[Sorry for being late]
I’ve always been inspired by large-scale projects and artworks, especially in the realm of video games/3D models. For example, I am fascinated by sprawling Minecraft creations and super-detailed, vast landscapes and cityscapes created for games like Grand Theft Auto. In movies like Star Wars, detailed 3D renderings of cities that go as far as the eye can see (like Coruscant) have also inspired me (which just resulted in using them as computer wallpapers). I’ve also in the past dabbled in Google Earth model-ripping software that allowed you to export real-world 3D cities into 3DS Max to work with.
The latest in the world of large-scale projects is perhaps the largest of them all, No Mans Sky. It is a space exploration game where you can visit planets, starships, and space stations by flying around in a ship, collecting minerals and materials to trade and craft with. What makes this game so unique is the complex mathematical algorithms and logic used to randomly generate planets, creatures, plant life, atmosphere, and “properties” (gravity, toxicity, etc). The team developed this in-house, with the help of a team of mathematicians and a graphic designer. Although randomly generated biology existed before, applying them to such a variety of 3D model applications on such a large-scale, and public, project has never been done before.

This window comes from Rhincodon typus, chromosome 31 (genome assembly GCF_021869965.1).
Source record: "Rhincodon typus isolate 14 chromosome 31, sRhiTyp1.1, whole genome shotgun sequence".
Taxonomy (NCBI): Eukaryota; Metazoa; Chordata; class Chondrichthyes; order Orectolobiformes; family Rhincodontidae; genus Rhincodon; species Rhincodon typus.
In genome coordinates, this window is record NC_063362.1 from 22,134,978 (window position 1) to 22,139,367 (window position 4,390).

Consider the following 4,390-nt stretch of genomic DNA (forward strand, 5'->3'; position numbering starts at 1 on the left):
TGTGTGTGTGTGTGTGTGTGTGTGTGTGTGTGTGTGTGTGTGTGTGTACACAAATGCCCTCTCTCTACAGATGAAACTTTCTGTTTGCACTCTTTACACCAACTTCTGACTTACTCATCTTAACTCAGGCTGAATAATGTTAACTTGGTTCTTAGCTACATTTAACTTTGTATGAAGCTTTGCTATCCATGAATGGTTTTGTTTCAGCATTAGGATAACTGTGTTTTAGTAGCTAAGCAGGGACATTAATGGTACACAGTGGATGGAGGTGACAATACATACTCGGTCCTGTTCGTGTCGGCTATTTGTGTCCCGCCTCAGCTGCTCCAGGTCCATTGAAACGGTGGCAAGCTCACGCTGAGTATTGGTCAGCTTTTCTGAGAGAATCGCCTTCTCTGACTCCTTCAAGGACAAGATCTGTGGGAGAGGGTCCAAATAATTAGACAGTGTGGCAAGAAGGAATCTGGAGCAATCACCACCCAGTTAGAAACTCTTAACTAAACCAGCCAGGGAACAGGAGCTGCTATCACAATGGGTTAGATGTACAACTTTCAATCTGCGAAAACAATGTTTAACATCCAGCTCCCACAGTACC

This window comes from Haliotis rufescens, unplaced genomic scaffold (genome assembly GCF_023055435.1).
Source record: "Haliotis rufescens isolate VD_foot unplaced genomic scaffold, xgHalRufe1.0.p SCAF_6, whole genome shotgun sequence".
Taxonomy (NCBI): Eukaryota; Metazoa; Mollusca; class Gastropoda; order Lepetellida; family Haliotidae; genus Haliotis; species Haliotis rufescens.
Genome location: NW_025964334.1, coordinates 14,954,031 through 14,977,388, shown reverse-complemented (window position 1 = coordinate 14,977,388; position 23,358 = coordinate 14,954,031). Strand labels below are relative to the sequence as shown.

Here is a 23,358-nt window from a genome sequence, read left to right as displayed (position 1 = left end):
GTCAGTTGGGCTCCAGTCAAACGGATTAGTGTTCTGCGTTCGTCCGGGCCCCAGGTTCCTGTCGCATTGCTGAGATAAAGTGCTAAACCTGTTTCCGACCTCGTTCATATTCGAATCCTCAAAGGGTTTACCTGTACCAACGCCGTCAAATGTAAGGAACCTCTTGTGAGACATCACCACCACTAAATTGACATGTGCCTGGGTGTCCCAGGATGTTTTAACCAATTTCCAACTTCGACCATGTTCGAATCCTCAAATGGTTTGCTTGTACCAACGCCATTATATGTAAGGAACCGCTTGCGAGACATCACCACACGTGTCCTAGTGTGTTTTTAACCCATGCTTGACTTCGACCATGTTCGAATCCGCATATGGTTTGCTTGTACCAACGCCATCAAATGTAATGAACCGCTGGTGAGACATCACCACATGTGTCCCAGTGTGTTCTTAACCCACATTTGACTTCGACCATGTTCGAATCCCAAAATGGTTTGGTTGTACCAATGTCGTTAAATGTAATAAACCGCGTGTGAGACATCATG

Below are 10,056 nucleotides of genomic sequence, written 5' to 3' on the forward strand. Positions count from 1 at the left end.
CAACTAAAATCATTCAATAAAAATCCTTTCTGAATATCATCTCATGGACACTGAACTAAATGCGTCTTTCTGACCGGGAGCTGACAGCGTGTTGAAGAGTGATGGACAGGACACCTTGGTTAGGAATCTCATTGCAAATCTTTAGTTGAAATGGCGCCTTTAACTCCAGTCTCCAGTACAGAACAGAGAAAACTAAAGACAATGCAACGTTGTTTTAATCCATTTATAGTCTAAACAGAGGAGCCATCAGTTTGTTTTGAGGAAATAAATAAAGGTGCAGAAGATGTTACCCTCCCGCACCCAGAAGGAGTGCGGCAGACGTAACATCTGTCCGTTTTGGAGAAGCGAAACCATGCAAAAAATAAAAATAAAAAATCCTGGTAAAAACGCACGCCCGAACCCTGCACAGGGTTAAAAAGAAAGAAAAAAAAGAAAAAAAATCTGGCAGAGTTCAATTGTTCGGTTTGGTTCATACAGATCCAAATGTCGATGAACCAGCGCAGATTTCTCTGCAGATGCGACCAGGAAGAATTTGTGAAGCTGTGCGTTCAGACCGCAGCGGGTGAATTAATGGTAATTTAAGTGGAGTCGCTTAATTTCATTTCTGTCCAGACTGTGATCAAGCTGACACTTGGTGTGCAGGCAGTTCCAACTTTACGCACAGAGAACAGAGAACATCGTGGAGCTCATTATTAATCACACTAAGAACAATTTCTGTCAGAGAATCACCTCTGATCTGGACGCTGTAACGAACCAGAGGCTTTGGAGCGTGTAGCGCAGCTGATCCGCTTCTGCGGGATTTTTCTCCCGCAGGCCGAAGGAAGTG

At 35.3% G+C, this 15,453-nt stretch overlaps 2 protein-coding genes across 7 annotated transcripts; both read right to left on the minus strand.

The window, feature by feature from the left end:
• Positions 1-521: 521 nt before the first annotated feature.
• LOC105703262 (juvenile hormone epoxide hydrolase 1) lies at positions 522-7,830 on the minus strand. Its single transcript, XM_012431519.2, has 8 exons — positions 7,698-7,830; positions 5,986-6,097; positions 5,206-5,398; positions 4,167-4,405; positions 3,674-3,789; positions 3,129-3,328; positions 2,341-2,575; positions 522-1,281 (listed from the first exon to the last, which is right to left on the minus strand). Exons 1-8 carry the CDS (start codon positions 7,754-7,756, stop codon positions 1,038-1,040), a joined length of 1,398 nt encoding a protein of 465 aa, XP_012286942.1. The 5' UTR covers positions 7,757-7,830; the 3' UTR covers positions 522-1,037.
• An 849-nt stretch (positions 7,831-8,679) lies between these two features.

Details about the game’s creation, the methods used and about the team are available in this interview on Kotaku.